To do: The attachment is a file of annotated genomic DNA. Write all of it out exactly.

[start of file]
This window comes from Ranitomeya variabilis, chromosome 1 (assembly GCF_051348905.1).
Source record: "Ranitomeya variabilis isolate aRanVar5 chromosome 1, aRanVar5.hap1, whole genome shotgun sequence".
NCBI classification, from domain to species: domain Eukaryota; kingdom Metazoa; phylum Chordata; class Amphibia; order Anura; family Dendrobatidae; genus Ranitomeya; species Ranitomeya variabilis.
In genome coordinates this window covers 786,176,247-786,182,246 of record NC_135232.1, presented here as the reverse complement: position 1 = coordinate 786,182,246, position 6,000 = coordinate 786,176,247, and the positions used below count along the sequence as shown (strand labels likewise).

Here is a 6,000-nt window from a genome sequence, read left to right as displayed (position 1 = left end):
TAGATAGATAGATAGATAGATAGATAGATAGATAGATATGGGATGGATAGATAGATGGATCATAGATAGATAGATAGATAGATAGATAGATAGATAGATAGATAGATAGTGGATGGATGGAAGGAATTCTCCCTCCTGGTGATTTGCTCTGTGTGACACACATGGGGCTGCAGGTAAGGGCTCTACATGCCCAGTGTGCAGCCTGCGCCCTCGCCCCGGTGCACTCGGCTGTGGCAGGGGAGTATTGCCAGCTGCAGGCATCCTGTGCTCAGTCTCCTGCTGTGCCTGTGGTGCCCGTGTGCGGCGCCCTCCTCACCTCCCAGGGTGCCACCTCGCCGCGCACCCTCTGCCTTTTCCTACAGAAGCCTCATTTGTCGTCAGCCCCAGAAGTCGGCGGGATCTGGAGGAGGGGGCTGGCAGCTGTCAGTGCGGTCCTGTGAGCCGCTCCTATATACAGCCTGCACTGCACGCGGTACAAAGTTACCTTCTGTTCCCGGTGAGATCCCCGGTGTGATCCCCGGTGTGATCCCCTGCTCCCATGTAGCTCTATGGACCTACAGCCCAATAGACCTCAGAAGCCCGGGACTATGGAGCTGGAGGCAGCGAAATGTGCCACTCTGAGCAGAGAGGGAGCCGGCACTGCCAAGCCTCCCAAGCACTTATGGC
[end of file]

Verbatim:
This window comes from Ranitomeya variabilis, chromosome 1 (assembly GCF_051348905.1).
Source record: "Ranitomeya variabilis isolate aRanVar5 chromosome 1, aRanVar5.hap1, whole genome shotgun sequence".
NCBI classification, from domain to species: domain Eukaryota; kingdom Metazoa; phylum Chordata; class Amphibia; order Anura; family Dendrobatidae; genus Ranitomeya; species Ranitomeya variabilis.
In genome coordinates this window covers 786,176,247-786,182,246 of record NC_135232.1, presented here as the reverse complement: position 1 = coordinate 786,182,246, position 6,000 = coordinate 786,176,247, and the positions used below count along the sequence as shown (strand labels likewise).

Here is a 6,000-nt window from a genome sequence, read left to right as displayed (position 1 = left end):
TAGATAGATAGATAGATAGATAGATAGATAGATAGATATGGGATGGATAGATAGATGGATCATAGATAGATAGATAGATAGATAGATAGATAGATAGATAGATAGATAGTGGATGGATGGAAGGAATTCTCCCTCCTGGTGATTTGCTCTGTGTGACACACATGGGGCTGCAGGTAAGGGCTCTACATGCCCAGTGTGCAGCCTGCGCCCTCGCCCCGGTGCACTCGGCTGTGGCAGGGGAGTATTGCCAGCTGCAGGCATCCTGTGCTCAGTCTCCTGCTGTGCCTGTGGTGCCCGTGTGCGGCGCCCTCCTCACCTCCCAGGGTGCCACCTCGCCGCGCACCCTCTGCCTTTTCCTACAGAAGCCTCATTTGTCGTCAGCCCCAGAAGTCGGCGGGATCTGGAGGAGGGGGCTGGCAGCTGTCAGTGCGGTCCTGTGAGCCGCTCCTATATACAGCCTGCACTGCACGCGGTACAAAGTTACCTTCTGTTCCCGGTGAGATCCCCGGTGTGATCCCCGGTGTGATCCCCTGCTCCCATGTAGCTCTATGGACCTACAGCCCAATAGACCTCAGAAGCCCGGGACTATGGAGCTGGAGGCAGCGAAATGTGCCACTCTGAGCAGAGAGGGAGCCGGCACTGCCAAGCCTCCCAAGCACTTATGGC